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Supply Demand


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TOPIC Lesson Summary FUNDAMENTALS OF DEMAND LESSON 1 In economics, demand is the desire to own something and the ability to p

TOPIC Lesson Summary SHIFTS IN DEMAND LESSON 2 The law of demand relates to how price affects demand when all other factors s

TOPIC Lesson Summary ELASTICITY OF DEMAND LESSON 3 Economists use the term elasticity of demand to describe the way people re

TOPIC Lesson Summary FUNDAMENTALS OF SUPPLY LESSON 4 Supply is the amount of a good or service that is available to consumers

  

TOPIC 3 Lesson Summary COSTS OF PRODUCTION LESSON 5 Economists divide a producers costs into fixed costs and variable costs.

TOPIC 3 Lesson Summary COSTS OF PRODUCTION (continued) LESSON 5 Marginal cost is the cost of producing one more unit of a goo

TOPIC 3 Lesson Summary CHANGES IN SUPPLY LESSON 6 The law of supply explains how supply changes in response to price changes

TOPIC Lesson Summary EQUILIBRIUM AND PRICE CONTROLS LESSON 7 In a market, equilibrium is the point at which quantity supplied

TOPIC 3 Lesson Summary CHANGES IN MARKET EQUILIBRIUM LESSON 8 Free markets tend to seek equilibrium. If a price for a good or

TOPIC 3. Lesson Summary PRICES AT WORK LESSON 9 In a free market, prices serve several important functions. Prices are like s

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We were unable to transcribe this image
TOPIC Lesson Summary FUNDAMENTALS OF DEMAND LESSON 1 In economics, demand is the desire to own something and the ability to pay for it. The law of demand states that the lower a good's price, the more consumers will buy, and the higher a good's price, the less consumers will buy. For example, people will demand less pizza if its price goes from $3 a slice to $4. And, they will demand more pizza if the price drops from $3 to $2. People who study economics use two tools to illustrate how price affects the quantity demanded. A demand schedule is a table that shows how much of a good consumers will buy at different prices. A demand curve plots the data from a demand schedule on a graph. The law of demand helps produce two patterns of behavior. The first, known as the substitution effect, says that as the price of one good rises, people are likely to choose a substitute good. When the price of pizza goes up, people are likely to choose a less expensive substitute when they order food. In the same way, if the price of pizza were to drop, diners might substitute pizza for other more expensive menu items. Sometimes, an increase in the price of a pizza may cause consumers to simply buy less pizza without increasing purchases of other goods. This behavior is known as the income effect. It occurs because when the price for pizza and other goods rise, people can no longer afford to buy the same combination of goods. In response, they cut back on their purchases. Lesson Vocabulary demand the desire to own something and the ability to pay for it law of demand consumers will buy more of a good when its price is lower and less when its price is higher demand schedule a table that lists the quantity of a good that a person will purchase at various prices in a market demand curve a graphic representation of a demand schedule substitution effect when a consumer reacts to a rise in the price of one good by consuming less of that good and more of a substitute good income effect the change in consumption that results in response to changes in price
TOPIC Lesson Summary SHIFTS IN DEMAND LESSON 2 The law of demand relates to how price affects demand when all other factors stay the same. In fact, many other factors besides price can affect demand. These factors are called non-price determinants of demand. For example, if the weather became very hot, people may desire less hot pizza. Consumers buy less pizza at all price levels. This change in demand at all price levels is called a demand shift, or a change in demand. On the demand curve, a demand shift moves the entire curve to the right or left. Many factors can shift the demand curve. Changes in income is one example. Higher income causes people to buy more of most goods at every price level. Similarly, a decrease in income causes demand for most goods to fall. Changes in demographics, or the makeup of the population, will affect demand. For example, the aging of the population is likely to increase the demand for medical care. Advertising and fashion trends can also have a big effect on consumer demand. A change in demand for one good can shift demand for other goods. Complements are two goods that are bought and used together. People who buy skis are likely to buy ski boots, so a change in one will affect the other. Substitutes are goods used in place of one another. When people buy more snowboards they will buy fewer skis. Lesson Vocabulary non-price determinant factors other than price that can affect demand for a particular good or service demographics the statistical characteristics of populations and population segments, especially when used to identify consumer markets complements two goods that are bought and used together substitutes goods that are used in place of one another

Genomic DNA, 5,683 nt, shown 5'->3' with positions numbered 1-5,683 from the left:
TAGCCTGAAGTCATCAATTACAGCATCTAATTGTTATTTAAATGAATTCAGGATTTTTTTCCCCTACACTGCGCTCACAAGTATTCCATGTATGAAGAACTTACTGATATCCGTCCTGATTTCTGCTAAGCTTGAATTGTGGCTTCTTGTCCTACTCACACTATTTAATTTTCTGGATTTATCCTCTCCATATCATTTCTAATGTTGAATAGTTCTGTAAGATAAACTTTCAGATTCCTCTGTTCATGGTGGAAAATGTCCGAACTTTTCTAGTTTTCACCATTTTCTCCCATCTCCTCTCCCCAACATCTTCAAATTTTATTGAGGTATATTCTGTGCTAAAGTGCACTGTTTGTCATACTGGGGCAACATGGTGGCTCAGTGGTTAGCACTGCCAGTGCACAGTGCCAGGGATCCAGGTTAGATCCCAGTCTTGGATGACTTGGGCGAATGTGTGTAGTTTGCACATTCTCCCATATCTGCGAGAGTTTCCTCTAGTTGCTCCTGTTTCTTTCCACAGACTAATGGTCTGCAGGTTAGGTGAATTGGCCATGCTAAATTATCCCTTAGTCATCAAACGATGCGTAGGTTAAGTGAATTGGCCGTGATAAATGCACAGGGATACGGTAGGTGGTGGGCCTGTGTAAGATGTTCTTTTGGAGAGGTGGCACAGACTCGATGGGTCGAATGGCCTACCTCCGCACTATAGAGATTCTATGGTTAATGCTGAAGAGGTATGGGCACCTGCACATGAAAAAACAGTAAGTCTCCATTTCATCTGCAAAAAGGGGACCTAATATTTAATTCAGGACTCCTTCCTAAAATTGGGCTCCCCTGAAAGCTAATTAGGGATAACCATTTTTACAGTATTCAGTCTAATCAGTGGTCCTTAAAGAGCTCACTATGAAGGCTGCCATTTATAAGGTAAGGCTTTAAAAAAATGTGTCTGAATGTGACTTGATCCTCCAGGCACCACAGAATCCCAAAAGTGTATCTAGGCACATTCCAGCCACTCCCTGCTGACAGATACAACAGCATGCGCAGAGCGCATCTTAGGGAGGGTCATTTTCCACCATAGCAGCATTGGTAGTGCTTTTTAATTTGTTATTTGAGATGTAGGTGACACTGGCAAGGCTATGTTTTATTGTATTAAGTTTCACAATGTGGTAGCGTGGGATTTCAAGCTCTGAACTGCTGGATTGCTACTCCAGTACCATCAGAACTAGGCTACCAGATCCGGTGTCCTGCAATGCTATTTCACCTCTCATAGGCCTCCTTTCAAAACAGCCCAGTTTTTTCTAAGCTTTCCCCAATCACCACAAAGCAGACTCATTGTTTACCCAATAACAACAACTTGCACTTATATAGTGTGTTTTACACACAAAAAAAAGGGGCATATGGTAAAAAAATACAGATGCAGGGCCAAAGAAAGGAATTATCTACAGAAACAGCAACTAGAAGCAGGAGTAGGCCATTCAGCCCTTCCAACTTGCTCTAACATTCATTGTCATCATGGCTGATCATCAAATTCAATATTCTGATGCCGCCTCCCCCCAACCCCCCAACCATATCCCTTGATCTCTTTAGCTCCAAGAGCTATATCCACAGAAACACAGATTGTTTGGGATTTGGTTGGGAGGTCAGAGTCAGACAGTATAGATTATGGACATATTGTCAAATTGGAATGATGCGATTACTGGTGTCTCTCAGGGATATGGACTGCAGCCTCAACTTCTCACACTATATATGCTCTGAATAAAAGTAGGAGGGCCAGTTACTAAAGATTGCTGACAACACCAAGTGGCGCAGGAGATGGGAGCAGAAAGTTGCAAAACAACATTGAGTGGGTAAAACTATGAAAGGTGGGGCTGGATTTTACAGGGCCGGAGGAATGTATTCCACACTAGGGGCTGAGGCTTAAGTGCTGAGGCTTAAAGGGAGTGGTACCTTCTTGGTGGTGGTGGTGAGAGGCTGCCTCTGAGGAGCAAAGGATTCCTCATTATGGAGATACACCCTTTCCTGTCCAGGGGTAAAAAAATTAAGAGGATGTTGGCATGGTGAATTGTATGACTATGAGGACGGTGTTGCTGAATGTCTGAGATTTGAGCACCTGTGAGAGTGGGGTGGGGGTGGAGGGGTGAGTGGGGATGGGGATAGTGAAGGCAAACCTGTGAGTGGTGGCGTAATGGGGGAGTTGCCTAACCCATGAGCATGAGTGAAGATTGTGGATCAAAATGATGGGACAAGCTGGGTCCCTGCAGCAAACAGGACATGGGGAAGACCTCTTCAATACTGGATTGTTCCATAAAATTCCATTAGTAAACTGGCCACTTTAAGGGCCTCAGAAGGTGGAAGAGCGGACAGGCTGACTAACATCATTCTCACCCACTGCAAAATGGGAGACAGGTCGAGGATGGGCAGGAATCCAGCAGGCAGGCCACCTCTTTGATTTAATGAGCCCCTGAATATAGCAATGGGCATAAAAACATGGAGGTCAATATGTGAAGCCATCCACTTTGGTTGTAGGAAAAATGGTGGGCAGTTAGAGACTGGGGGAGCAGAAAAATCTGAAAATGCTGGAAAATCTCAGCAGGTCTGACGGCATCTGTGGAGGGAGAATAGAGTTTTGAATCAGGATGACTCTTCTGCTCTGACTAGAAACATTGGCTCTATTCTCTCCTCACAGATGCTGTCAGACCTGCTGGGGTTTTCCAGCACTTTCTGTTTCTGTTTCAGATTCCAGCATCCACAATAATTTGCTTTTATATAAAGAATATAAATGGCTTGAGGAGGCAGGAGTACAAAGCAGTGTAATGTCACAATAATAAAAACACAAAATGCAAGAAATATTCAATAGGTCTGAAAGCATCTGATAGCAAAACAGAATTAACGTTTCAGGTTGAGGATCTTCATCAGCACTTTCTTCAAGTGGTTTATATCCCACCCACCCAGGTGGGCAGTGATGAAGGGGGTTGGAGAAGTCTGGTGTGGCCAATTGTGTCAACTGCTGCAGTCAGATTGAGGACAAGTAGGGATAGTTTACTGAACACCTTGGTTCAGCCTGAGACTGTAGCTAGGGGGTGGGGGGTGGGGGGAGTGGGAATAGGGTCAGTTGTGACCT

TOPIC Lesson Summary ELASTICITY OF DEMAND LESSON 3 Economists use the term elasticity of demand to describe the way people respond to price changes. If you keep buying despite a price increase, your demand is inelastic. If you buy a lot less after a small price increase your demand is elastic. Demand tends to be inelastic for goods that have few substitutes, like medicines, or for goods that are considered essential, like milk. Demand is often elastic for luxury items. Economists have a mathematical formula they use to measure elasticity of demand. The formula calculates the ratio of change in demand to change in price. If there is less than a one-to-one ratio of change in demand to change in price, demand is inelastic. If there is a greater than one-to-one ratio, demand is elastic. Elasticity is an important tool for business owners. It helps them to determine how a change in prices will affect their business's total revenue, or the amount of money the company receives by selling its goods. If a business faces elastic demand for its good or service, then raising prices will result in a sharp drop in demand. This may decrease total revenue. However, when a good has an inelastic demand, a business might be able to increase prices and sell the same quantity of its good or service. In that case, the business would enjoy an increase in total revenue. Lesson Vocabulary elasticity of demand a measure of the way quantity supplied reacts to a change in price inelastic describes demand that is not very sensitive to price changes elastic describes demand that is very sensitive to a change in price total revenue the total amount of money a company receives by selling goods or services